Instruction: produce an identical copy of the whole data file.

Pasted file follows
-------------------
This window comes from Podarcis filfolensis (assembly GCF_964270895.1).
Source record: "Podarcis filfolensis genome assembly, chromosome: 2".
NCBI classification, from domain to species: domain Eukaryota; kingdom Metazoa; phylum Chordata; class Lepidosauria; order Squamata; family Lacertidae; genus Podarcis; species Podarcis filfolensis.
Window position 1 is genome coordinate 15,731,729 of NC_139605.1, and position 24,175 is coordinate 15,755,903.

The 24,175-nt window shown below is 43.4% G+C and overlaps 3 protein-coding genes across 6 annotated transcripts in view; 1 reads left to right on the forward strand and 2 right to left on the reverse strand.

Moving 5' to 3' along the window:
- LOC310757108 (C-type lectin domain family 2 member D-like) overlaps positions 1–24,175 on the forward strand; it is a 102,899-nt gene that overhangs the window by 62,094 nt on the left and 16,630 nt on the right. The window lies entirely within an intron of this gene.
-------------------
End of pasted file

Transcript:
This window comes from Podarcis filfolensis (assembly GCF_964270895.1).
Source record: "Podarcis filfolensis genome assembly, chromosome: 2".
NCBI classification, from domain to species: domain Eukaryota; kingdom Metazoa; phylum Chordata; class Lepidosauria; order Squamata; family Lacertidae; genus Podarcis; species Podarcis filfolensis.
Window position 1 is genome coordinate 15,731,729 of NC_139605.1, and position 24,175 is coordinate 15,755,903.

The 24,175-nt window shown below is 43.4% G+C and overlaps 3 protein-coding genes across 6 annotated transcripts in view; 1 reads left to right on the forward strand and 2 right to left on the reverse strand.

Moving 5' to 3' along the window:
- LOC310757108 (C-type lectin domain family 2 member D-like) overlaps positions 1–24,175 on the forward strand; it is a 102,899-nt gene that overhangs the window by 62,094 nt on the left and 16,630 nt on the right. The window lies entirely within an intron of this gene.